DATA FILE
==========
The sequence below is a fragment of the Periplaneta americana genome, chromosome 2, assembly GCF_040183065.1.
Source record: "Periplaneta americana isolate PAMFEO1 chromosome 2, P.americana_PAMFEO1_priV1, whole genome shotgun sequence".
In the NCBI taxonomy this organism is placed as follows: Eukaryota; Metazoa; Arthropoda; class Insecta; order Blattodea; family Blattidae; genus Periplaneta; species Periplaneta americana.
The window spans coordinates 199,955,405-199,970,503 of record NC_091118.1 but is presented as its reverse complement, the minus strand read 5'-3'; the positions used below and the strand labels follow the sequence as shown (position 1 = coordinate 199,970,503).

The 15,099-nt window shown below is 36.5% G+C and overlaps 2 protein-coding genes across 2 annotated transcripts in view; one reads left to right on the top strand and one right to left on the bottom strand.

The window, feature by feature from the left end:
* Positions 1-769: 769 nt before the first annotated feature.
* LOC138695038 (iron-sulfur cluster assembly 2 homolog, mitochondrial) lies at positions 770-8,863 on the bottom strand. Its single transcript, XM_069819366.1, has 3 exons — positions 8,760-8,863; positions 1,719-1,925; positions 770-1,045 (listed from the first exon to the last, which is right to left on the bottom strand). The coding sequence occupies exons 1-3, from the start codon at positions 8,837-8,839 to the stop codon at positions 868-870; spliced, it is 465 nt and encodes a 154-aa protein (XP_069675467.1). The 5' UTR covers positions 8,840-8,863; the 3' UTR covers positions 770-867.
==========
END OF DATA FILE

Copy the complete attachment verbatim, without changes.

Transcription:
The sequence below is a fragment of the Periplaneta americana genome, chromosome 2, assembly GCF_040183065.1.
Source record: "Periplaneta americana isolate PAMFEO1 chromosome 2, P.americana_PAMFEO1_priV1, whole genome shotgun sequence".
In the NCBI taxonomy this organism is placed as follows: Eukaryota; Metazoa; Arthropoda; class Insecta; order Blattodea; family Blattidae; genus Periplaneta; species Periplaneta americana.
The window spans coordinates 199,955,405-199,970,503 of record NC_091118.1 but is presented as its reverse complement, the minus strand read 5'-3'; the positions used below and the strand labels follow the sequence as shown (position 1 = coordinate 199,970,503).

The 15,099-nt window shown below is 36.5% G+C and overlaps 2 protein-coding genes across 2 annotated transcripts in view; one reads left to right on the top strand and one right to left on the bottom strand.

The window, feature by feature from the left end:
* Positions 1-769: 769 nt before the first annotated feature.
* LOC138695038 (iron-sulfur cluster assembly 2 homolog, mitochondrial) lies at positions 770-8,863 on the bottom strand. Its single transcript, XM_069819366.1, has 3 exons — positions 8,760-8,863; positions 1,719-1,925; positions 770-1,045 (listed from the first exon to the last, which is right to left on the bottom strand). The coding sequence occupies exons 1-3, from the start codon at positions 8,837-8,839 to the stop codon at positions 868-870; spliced, it is 465 nt and encodes a 154-aa protein (XP_069675467.1). The 5' UTR covers positions 8,840-8,863; the 3' UTR covers positions 770-867.